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Matheus Barbalho, Victor Silveira Coswig, James Steele, James P. Fisher, Jurgen Giessing and Paulo Gentil

Purpose:

To compare the effects of different resistance training volumes on muscle performance and hypertrophy in trained men.

Methods:

37 volunteers performed resistance training for 24 weeks, divided into groups that performed five (G5), 10 (G10), 15 (G15) and 20 (G20) sets per muscle group per week. Ten repetition maximum (10RM) tests were performed for the bench press, lat pull down, 45º leg press, and stiff legged deadlift. Muscle thickness (MT) was measured using ultrasound at biceps brachii, triceps brachii, pectoralis major, quadriceps femoris and gluteus maximus. All measurements were performed at the beginning (pre) and after 12 (mid) and 24 weeks (post)

Results:

All groups showed significant increases in all 10RM tests and MT measures after 12 and 24 weeks when compared to pre (p <0.05). There were no significant differences in any 10RM test or changes between G5 and G10 after 12 and 24 weeks. G5 and G10 showed significantly greater increases for 10RM than G15 and G20 for most exercises at 12 and 24 weeks. There were no group by time interaction for any MT measure

Conclusions:

The results bring evidence of an inverted “U shaped” curve for the dose response curve for muscle strength. Whilst the same trend was noted for muscle hypertrophy, the results did not reach significance. Five to 10 sets per week might be sufficient for bringing about optimal gains in muscle size and strength in trained men over a 24-week period.

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Rodrigo Ramirez-Campillo, Cristian Alvarez, Felipe García-Pinillos, Paulo Gentil, Jason Moran, Lucas A. Pereira and Irineu Loturco

Purpose: To compare the effects of plyometric drop jump (DJ) training against those induced by regular soccer training and assess the transference effect coefficient (TEC) of DJs (“trained exercises”) performed from 20- (DJ20) and 40-cm (DJ40) height boxes with respect to different physical qualities (jumping, linear and change of direction speed, kicking, endurance, and maximal strength) in youth male soccer players. Methods: Participants were randomly divided into a control group (n = 20; age: 13.5 [1.9] y) and a DJ training group (n = 19; age: 13.2 [1.8] y), and trained for 7 weeks. A 2-way analysis of variance for repeated measures with the within-subject factor time (preintervention and postintervention) and between-subject factor group (intervention vs control) was performed. To calculate the TECs between the trained exercises (DJ20 and DJ40) and the physical tests, the ratio between the “result gains” (effect size [ES]) in the analyzed physical qualities and the result gains in the trained exercises were calculated. The TECs were only calculated for variables presenting an ES ≥ 0.2. Results: Significant improvements (ES = 0.21–0.46; P < .05) were observed in the DJ training group, except in linear sprint performance. The control group improved only the maximal strength (ES = 0.28; P < .05). Significant differences were observed in all variables (ES = 0.20–0.55; P < .05) in favor of the DJ training group, except for maximal strength (group × time interaction). Conclusions: A plyometric training scheme based on DJs was able to significantly improve the physical performance of youth male soccer players. Overall, greater TECs were observed for DJ40 (0.58–1.28) than DJ20 (0.55–1.21).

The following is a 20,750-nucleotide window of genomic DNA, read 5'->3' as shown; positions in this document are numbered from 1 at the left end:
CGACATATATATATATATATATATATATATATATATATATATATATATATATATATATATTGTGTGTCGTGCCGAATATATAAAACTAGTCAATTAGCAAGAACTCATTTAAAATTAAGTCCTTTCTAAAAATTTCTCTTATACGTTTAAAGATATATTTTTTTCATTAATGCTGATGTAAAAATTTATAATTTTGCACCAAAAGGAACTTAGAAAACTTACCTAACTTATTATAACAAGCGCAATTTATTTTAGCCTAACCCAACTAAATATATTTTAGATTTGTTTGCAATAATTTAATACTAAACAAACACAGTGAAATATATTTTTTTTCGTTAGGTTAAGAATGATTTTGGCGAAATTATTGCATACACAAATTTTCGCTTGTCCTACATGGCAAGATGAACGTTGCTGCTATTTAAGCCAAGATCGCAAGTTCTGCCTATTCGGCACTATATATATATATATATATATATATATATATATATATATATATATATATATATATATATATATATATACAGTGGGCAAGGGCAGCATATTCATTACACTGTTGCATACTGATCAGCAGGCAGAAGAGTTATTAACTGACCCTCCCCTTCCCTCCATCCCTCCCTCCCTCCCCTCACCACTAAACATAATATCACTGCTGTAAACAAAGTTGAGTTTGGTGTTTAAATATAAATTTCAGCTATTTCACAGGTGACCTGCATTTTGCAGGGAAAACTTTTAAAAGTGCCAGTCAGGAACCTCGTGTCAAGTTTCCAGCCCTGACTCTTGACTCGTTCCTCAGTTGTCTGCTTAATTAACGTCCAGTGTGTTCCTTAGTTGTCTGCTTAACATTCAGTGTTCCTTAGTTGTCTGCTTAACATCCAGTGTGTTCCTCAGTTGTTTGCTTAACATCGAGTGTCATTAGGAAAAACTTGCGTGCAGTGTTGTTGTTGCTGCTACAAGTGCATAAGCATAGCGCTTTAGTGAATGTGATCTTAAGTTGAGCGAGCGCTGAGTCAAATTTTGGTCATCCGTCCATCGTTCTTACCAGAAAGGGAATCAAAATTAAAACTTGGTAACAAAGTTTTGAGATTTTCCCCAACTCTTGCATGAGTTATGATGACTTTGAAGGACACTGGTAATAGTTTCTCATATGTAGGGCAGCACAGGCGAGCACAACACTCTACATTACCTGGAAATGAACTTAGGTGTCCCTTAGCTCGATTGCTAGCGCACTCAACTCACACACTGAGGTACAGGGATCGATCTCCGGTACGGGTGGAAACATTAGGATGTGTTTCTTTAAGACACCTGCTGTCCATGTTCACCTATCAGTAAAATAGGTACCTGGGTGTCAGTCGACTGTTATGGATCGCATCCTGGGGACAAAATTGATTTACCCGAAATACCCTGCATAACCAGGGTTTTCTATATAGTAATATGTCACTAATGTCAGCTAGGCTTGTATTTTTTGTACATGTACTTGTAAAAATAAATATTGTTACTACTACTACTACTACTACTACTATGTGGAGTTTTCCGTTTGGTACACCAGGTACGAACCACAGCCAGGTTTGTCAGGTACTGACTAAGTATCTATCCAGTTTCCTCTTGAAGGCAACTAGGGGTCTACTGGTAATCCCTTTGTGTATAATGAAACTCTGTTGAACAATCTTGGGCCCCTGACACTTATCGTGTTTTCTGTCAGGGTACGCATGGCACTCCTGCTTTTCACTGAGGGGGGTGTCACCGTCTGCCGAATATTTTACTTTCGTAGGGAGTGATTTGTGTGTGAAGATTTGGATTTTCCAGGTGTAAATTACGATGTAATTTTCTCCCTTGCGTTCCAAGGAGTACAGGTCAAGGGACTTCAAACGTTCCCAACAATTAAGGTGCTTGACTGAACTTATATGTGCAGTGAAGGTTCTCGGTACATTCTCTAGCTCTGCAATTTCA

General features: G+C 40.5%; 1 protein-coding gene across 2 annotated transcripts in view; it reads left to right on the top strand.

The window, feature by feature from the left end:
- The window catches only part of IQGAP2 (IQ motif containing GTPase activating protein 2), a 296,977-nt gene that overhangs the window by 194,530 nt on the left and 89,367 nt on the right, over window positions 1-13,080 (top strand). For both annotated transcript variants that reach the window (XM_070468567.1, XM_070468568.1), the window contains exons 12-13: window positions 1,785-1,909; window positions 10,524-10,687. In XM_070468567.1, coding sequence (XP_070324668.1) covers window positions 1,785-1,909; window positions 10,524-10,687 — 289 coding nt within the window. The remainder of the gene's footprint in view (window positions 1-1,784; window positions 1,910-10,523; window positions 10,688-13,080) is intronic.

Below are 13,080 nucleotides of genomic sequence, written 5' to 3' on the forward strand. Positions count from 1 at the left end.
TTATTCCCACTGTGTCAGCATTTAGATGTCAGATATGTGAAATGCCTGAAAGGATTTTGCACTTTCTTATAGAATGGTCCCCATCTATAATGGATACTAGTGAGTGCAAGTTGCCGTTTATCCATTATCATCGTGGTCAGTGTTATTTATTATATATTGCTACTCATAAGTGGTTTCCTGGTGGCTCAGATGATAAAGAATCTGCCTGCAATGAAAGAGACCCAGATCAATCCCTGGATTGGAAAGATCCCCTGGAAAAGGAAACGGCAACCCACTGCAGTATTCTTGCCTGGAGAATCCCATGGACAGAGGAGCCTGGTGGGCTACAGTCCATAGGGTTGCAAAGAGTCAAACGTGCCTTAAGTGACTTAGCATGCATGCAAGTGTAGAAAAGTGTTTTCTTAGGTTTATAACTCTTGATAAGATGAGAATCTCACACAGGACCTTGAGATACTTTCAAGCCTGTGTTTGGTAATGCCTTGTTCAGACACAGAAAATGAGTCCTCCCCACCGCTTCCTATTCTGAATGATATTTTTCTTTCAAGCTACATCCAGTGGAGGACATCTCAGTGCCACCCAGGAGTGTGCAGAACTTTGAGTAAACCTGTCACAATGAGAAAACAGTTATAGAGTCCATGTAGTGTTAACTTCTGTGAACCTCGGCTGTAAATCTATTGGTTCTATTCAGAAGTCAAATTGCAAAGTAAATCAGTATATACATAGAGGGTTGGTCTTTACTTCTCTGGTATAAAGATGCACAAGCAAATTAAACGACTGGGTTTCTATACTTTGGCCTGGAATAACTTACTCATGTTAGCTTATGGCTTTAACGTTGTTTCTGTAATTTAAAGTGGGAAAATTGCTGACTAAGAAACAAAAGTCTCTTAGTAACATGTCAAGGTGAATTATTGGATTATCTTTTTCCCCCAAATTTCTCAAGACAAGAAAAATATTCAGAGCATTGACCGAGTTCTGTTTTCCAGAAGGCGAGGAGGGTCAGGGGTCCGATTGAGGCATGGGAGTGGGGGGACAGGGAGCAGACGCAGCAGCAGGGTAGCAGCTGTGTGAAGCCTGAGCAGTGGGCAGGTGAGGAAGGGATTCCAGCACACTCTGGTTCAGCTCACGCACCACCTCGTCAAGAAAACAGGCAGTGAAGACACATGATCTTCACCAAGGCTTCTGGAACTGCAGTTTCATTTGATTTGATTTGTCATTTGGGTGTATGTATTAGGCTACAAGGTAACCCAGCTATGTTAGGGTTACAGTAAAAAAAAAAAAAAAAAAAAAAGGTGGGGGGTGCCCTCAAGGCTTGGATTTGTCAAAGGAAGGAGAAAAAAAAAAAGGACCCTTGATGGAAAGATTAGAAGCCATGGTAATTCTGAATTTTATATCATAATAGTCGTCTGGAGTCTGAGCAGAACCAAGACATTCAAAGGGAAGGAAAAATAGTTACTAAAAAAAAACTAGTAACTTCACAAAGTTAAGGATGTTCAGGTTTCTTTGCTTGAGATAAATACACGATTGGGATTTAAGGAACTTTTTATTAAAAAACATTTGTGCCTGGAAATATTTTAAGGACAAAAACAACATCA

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Paulo Gentil, Tulio Cesar de Lima Lins, Ricardo Moreno Lima, Breno Silva de Abreu, Dario Grattapaglia, Martim Bottaro, Ricardo Jacó de Oliveira and Rinaldo Wellerson Pereira

The current study investigated the association between vitamin-D-receptor (VDR) genotypes with bone-mineral density (BMD) and its interaction with physical activity level (PAL). Individuals in a sample of 192 volunteers (67.84 ± 5.23 years) underwent BMD evaluation and were genotyped for VDR ApaI, BsmI, FokI, and TaqI polymorphisms. Haplotypes were reconstructed through expectation-maximization algorithm, and regression-based haplotype-specific association tests were performed with studied phenotypes. None of the polymorphisms were associated with BMD at any site; however, haplotype was associated with femoral-neck and Ward’s-triangle BMD. Interaction between PAL and VDR genotypes was significant for the FokI polymorphism at femoral-neck and Ward’s-triangle BMD. The FokI T/T genotype was associated with higher BMD in active women. It was concluded that VDR haplotypes, but not genotypes, are associated with femoral-neck and Ward’s-triangle BMD in post-menopausal women. Moreover, the results suggest that VDR FokI polymorphism might be a potential determinant of BMD response to physical activity.